Bookmark
              • Record: found
              • Abstract: found
              • Article: not found

              Cell-permeant caged InsP3 ester shows that Ca2+ spike frequency can optimize gene expression.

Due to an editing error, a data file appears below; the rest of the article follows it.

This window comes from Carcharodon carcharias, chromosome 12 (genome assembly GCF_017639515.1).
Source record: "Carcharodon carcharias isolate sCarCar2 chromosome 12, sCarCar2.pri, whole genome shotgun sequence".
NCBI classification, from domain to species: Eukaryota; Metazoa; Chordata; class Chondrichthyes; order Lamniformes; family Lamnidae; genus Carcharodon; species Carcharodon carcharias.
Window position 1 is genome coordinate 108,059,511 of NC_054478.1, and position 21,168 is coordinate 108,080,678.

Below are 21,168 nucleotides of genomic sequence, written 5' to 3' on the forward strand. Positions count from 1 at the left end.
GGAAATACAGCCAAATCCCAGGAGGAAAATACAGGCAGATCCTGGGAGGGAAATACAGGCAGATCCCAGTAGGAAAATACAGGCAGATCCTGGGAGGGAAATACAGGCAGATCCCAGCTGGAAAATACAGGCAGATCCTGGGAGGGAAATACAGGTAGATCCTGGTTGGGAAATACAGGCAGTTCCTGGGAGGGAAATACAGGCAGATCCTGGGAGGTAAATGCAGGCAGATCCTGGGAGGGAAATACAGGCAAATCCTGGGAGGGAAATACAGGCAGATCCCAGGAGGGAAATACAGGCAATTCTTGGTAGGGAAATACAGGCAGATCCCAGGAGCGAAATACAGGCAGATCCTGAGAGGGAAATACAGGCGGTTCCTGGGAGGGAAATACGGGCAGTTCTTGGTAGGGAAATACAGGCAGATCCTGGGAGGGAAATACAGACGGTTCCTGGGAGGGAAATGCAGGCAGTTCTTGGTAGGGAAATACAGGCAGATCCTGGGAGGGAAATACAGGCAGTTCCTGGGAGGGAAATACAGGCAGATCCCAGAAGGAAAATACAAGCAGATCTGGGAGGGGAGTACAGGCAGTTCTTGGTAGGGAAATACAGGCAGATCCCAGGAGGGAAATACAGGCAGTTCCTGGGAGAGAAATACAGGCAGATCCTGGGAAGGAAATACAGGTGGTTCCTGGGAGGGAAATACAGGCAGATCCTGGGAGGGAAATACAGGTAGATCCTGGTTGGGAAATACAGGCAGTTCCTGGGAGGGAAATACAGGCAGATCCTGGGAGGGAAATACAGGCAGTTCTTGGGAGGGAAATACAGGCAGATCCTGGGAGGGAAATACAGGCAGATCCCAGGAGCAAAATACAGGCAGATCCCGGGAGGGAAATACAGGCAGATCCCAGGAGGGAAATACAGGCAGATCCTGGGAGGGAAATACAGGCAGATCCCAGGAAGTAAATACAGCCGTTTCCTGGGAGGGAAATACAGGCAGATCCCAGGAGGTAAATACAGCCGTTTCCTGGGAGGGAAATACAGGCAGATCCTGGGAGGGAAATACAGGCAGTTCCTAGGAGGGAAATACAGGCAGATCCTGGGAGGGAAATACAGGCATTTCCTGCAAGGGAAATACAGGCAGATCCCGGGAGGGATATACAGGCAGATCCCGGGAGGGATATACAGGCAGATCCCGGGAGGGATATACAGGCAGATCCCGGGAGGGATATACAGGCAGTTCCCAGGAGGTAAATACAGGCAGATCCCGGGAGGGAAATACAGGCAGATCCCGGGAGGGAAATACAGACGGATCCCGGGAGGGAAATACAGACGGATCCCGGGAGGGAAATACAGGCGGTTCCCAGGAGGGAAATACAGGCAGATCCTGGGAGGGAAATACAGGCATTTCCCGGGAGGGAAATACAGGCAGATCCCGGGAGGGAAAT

Inositol 1,4,5-trisphosphate (InsP3) releases calcium from intracellular stores and triggers complex waves and oscillations in levels of cytosolic free calcium. To determine which longer-term responses are controlled by oscillations in InsP3 and cytosolic free calcium, it would be useful to deliver exogenous InsP3, under spatial and temporal control, into populations of unpermeabilized cells. Here we report the 15-step synthesis of a membrane-permeant, caged InsP3 derivative from myo-inositol This derivative diffused into intact cells and was hydrolysed to produce a caged, metabolically stable InsP3 derivative. This latter derivative accumulated in the cytosol at concentrations of hundreds of micromolar, without activating the InsP3 receptor. Ultraviolet illumination uncaged an InsP3 analogue nearly as potent as real InsP3, and generated spikes of cytosolic free calcium, and stimulated gene expression via the nuclear factor of activated T cells. The same total amount of InsP3 analogue elicited much more gene expression when released by repetitive flashes at 1-minute intervals than when released at 0.5- or > or = 2-minute intervals, as a single pulse, or as a slow sustained plateau. Thus, oscillations in cytosolic free calcium levels at roughly physiological rates maximize gene expression for a given amount of InsP3.